Those endless representations and warranties in your acquisition agreement aren't just for your merger and acquisition lawyer. Ignore them at your own risk.
Mergers and acquisitions in San Jose and elsewhere are a lot more complex than those of the past when deals were closed with a handshake. As acquisition documentation becomes more extensive, companies frequently turn to mergers and acquisitions attorneys to assist them with their transactions. One issue on which an attorney will focus deals with the representations and warranties of a seller.
A seller's representations and warranties, which are the commitments that a seller will make to a buyer concerning the state of the seller's business, make up one of the more extensive sections of an acquisition agreement and serve a number of functions. This is because they allocate between the buyer and seller many of the risks existing in the buyer's business.
Representations allocate risk in a fairly straightforward manner. The seller will make a statement of fact regarding its business. If the seller's statement is wrong, and the buyer is damaged as a result, the seller will compensate the buyer for any damages the buyer incurs.
An example helps illustrate the point. Let's say that the seller states that it has paid all of its taxes, a very common representation. After the closing, the business that was sold gets hit with a sales tax audit, and is found to have underpaid its sales taxes. Because the seller's representation was wrong (i.e., it hadn't paid all of its taxes), the buyer, all other things being equal, can look to the seller for reimbursement for the amount of the additional sales tax liability.
The situation above describes the simplest form of risk allocation in an acquisition agreement. In this form, the seller bears the risk whether the seller knew there was a problem or not.
Some types of risk allocation shift risk only if the seller knew there was a problem. These representations, sometimes referred to as knowledge-qualified representations, allow a seller to escape liability in a representation if the seller did not know a problem existed.
In our sales tax example above, let's say that the representation stated that the seller did not know of any nonpayment of taxes. Let's also say that the seller's officers were completely unaware that they had failed to pay any sales taxes. In that situation, the seller would not be liable for the sales tax liability.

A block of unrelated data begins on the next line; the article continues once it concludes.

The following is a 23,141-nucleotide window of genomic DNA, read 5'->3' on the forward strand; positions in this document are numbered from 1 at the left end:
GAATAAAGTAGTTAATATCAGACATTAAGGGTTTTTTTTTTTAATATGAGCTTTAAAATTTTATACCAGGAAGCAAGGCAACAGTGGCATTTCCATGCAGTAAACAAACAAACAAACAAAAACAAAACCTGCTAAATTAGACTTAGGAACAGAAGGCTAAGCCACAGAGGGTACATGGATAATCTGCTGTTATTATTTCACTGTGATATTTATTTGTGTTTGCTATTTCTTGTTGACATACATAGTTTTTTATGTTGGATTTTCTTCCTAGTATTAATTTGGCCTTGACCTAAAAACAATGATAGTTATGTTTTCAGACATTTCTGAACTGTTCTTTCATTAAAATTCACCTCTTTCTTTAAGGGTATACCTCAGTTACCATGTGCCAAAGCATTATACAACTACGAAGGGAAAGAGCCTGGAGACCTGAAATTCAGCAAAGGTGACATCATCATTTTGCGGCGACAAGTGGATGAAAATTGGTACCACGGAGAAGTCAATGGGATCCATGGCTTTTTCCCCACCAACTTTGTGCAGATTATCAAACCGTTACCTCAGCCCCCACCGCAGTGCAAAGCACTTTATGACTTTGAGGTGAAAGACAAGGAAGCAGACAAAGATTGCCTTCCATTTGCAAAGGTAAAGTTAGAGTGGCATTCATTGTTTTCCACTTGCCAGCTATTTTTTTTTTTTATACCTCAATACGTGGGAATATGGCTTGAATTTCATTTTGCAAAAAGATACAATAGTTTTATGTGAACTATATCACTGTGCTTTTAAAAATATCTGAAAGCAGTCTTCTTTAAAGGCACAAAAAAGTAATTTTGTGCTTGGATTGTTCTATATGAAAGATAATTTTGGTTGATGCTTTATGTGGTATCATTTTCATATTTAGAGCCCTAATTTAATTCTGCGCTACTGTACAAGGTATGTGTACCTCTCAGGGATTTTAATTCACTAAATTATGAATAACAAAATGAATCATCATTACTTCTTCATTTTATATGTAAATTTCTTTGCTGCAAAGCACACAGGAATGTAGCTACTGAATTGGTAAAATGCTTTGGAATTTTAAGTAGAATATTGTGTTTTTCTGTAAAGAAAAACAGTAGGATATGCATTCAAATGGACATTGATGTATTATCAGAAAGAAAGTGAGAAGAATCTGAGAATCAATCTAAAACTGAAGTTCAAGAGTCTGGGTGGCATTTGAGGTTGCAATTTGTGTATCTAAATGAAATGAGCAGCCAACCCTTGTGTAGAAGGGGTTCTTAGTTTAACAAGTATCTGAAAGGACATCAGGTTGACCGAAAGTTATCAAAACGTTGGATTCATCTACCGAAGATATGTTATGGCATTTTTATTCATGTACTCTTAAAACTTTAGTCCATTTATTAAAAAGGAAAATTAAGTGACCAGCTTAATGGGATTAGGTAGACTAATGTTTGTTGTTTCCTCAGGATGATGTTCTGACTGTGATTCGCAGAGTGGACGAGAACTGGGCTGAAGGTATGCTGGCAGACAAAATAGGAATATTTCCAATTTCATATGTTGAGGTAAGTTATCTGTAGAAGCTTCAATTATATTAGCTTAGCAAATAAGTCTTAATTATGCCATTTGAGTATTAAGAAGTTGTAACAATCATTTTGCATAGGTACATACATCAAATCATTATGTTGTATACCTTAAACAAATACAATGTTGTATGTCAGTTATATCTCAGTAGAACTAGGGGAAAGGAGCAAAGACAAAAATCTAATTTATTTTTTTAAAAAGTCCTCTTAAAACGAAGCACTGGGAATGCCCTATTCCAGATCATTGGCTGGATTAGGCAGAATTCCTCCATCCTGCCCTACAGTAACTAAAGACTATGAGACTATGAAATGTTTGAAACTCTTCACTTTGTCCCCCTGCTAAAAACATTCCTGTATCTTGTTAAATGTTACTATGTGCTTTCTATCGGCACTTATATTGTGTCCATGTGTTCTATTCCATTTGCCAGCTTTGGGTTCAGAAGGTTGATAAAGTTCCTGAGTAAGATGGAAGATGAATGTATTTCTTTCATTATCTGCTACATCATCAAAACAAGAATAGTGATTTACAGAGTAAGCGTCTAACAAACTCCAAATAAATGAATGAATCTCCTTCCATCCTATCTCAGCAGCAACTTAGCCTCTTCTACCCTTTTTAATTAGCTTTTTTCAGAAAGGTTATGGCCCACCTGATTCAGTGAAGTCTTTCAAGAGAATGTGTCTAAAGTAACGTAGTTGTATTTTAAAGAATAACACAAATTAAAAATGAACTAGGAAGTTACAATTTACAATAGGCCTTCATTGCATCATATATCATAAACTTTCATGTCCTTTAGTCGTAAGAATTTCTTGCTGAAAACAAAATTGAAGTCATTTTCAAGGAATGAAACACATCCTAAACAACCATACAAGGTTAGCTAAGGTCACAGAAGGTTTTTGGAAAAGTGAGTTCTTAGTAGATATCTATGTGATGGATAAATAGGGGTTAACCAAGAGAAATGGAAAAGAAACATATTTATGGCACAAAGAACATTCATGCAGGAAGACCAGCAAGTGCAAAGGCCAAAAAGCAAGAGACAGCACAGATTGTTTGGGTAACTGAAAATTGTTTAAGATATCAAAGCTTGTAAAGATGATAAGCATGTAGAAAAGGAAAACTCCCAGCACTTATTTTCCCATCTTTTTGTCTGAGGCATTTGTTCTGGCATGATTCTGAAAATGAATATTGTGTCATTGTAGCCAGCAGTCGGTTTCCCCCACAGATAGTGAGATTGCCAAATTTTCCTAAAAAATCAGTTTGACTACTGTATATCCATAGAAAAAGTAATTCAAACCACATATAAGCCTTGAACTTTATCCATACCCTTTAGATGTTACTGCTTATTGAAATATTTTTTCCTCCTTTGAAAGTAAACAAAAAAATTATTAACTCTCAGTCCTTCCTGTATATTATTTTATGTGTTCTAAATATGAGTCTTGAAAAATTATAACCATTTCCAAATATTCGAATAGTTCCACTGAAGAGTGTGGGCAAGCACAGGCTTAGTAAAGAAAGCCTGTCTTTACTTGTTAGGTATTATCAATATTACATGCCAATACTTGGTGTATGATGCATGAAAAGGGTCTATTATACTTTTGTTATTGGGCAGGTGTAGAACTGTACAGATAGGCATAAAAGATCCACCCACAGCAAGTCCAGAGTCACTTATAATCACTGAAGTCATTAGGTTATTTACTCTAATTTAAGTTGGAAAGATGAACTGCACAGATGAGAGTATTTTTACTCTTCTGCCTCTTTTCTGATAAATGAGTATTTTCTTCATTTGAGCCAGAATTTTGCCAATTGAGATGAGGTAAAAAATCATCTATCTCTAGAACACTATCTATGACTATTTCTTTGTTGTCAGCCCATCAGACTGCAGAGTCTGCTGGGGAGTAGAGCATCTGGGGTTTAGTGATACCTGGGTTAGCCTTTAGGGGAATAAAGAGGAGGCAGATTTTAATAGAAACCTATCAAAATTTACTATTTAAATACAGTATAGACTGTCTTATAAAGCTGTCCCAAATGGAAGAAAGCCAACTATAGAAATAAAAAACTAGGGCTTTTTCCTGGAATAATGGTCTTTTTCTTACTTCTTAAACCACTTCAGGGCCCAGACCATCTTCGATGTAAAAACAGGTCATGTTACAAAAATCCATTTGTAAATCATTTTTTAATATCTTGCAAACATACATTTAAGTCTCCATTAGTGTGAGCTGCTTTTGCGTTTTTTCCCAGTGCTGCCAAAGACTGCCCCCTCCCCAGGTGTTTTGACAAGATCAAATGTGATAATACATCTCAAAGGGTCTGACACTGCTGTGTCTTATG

Because acquisition agreements are prepared by lawyers, the concept of knowledge can mean different things. For example, does knowledge mean the subjective knowledge of the seller's CEO, or the subjective knowledge of all of the seller's employees? Does knowledge mean just what is in employees' memories, or should employees be required to look through their files? If employees are required to look through files, should they also be required to look through other documentation, such as public records and other resources? For these reasons, it is critical that the concept of knowledge be defined so that the seller knows what they have to do to satisfy the representation, and both parties know how the risk is to be allocated.
What if the seller wants to allocate the risk of an item back to the buyer? When a seller makes a representation that he or she knows may not be entirely correct, the seller will disclose an "exception." The seller provides this disclosure in a schedule commonly attached to acquisition agreements, known as a "disclosure schedule," or a "schedule of exceptions." Unless the agreement specifies otherwise, a buyer cannot recover for damages for an item that has been disclosed.
Going back to our sales tax example, if the seller knew there was a problem, the seller would describe the problem in a disclosure schedule. The seller would say something like "Seller underpaid its sales tax liability for the periods 2008 through 2010, which liability seller believes to be between $50,000 and $75,000." The buyer could not thereafter bring a claim for reimbursement for the later assessed tax liability as a result of the seller's disclosed exception.
As I mentioned above, representations and warranties, and their accompanying disclosures, are heavily negotiated. One point of contention is whether the risk of an item, even when disclosed, should be allocated to the buyer. Buyers with sufficient leverage will force the seller to remove the disclosed item, or affirmatively accept the risk associated with the item. Another point of contention is what the concept of knowledge means, and whether knowledge can qualify a particular representation. For these reasons, it is critical to spend a lot of time understanding the representations and warranties of any acquisition agreement so that you can understand the risks that may exist for you in a deal.